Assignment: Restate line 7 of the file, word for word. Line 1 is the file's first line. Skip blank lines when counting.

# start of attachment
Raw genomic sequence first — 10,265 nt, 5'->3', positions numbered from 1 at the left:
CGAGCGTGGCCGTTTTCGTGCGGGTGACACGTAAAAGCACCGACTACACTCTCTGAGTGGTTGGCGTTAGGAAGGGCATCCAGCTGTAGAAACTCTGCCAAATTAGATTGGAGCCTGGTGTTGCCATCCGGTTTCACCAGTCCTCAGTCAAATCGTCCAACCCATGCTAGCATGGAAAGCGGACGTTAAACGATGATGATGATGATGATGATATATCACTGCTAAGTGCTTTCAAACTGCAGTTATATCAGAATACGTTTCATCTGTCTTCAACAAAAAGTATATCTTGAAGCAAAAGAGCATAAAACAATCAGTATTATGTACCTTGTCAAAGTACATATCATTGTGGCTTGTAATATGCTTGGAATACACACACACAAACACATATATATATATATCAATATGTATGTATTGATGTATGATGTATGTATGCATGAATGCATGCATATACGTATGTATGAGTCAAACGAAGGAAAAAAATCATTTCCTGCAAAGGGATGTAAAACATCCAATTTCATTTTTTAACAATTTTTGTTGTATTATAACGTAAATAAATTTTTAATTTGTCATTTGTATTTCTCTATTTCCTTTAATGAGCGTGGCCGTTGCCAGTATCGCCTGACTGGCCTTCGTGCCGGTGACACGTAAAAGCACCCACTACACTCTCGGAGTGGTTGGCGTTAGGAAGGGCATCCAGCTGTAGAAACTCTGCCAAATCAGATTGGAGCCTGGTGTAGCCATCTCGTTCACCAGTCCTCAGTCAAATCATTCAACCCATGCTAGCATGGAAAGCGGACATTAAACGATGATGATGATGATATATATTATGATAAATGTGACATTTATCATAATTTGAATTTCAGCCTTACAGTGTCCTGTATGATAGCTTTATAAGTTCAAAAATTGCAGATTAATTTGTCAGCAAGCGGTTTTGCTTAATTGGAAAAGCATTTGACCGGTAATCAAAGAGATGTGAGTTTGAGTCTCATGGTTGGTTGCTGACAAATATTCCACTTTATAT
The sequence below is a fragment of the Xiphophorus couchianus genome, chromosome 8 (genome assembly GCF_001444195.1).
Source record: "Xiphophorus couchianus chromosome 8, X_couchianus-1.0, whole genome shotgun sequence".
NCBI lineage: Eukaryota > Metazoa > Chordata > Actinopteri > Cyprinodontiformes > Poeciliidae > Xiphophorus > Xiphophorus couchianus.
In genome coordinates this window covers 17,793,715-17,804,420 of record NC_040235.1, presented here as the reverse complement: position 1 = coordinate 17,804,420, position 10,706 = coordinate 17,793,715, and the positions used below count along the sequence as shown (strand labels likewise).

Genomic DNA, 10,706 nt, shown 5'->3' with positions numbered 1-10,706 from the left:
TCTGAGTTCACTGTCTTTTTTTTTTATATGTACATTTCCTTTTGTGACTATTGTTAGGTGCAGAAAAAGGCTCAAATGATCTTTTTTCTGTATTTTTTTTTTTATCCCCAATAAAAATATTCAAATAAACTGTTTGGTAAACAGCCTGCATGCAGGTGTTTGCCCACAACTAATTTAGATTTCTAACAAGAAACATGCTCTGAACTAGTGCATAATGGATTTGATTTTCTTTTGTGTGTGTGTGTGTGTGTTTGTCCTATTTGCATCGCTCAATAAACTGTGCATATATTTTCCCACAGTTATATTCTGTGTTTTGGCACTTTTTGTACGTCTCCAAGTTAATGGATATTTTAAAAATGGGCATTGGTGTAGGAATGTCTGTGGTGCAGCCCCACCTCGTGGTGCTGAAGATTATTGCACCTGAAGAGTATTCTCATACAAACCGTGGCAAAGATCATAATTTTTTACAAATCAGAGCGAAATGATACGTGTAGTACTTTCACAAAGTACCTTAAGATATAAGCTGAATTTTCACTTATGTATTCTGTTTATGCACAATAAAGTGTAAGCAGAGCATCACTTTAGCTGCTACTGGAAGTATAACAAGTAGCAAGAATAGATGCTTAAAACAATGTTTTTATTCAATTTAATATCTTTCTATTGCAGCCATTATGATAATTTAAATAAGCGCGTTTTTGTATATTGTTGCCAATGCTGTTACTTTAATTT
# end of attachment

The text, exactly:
Genomic DNA, 10,706 nt, shown 5'->3' with positions numbered 1-10,706 from the left: